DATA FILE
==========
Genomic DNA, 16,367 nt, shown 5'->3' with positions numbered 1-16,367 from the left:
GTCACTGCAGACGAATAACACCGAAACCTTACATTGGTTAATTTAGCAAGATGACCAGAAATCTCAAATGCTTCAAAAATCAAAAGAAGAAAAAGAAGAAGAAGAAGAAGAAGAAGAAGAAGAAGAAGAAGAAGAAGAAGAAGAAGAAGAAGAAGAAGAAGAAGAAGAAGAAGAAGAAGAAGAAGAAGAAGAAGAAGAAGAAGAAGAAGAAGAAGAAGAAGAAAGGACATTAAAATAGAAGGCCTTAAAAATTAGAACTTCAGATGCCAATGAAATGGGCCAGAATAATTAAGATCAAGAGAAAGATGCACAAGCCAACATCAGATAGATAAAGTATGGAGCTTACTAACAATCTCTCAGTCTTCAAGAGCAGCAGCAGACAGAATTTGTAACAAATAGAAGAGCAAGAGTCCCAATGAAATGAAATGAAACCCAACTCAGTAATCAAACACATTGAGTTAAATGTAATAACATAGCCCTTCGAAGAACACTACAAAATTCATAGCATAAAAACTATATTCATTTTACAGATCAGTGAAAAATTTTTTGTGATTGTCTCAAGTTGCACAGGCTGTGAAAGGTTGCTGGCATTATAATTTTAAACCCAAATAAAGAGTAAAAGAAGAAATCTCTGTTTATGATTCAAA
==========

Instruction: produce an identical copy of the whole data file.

Genomic DNA, 16,367 nt, shown 5'->3' with positions numbered 1-16,367 from the left:
GTCACTGCAGACGAATAACACCGAAACCTTACATTGGTTAATTTAGCAAGATGACCAGAAATCTCAAATGCTTCAAAAATCAAAAGAAGAAAAAGAAGAAGAAGAAGAAGAAGAAGAAGAAGAAGAAGAAGAAGAAGAAGAAGAAGAAGAAGAAGAAGAAGAAGAAGAAGAAGAAGAAGAAGAAGAAGAAGAAGAAGAAGAAGAAGAAGAAGAAGAAGAAGAAAGGACATTAAAATAGAAGGCCTTAAAAATTAGAACTTCAGATGCCAATGAAATGGGCCAGAATAATTAAGATCAAGAGAAAGATGCACAAGCCAACATCAGATAGATAAAGTATGGAGCTTACTAACAATCTCTCAGTCTTCAAGAGCAGCAGCAGACAGAATTTGTAACAAATAGAAGAGCAAGAGTCCCAATGAAATGAAATGAAACCCAACTCAGTAATCAAACACATTGAGTTAAATGTAATAACATAGCCCTTCGAAGAACACTACAAAATTCATAGCATAAAAACTATATTCATTTTACAGATCAGTGAAAAATTTTTTGTGATTGTCTCAAGTTGCACAGGCTGTGAAAGGTTGCTGGCATTATAATTTTAAACCCAAATAAAGAGTAAAAGAAGAAATCTCTGTTTATGATTCAAA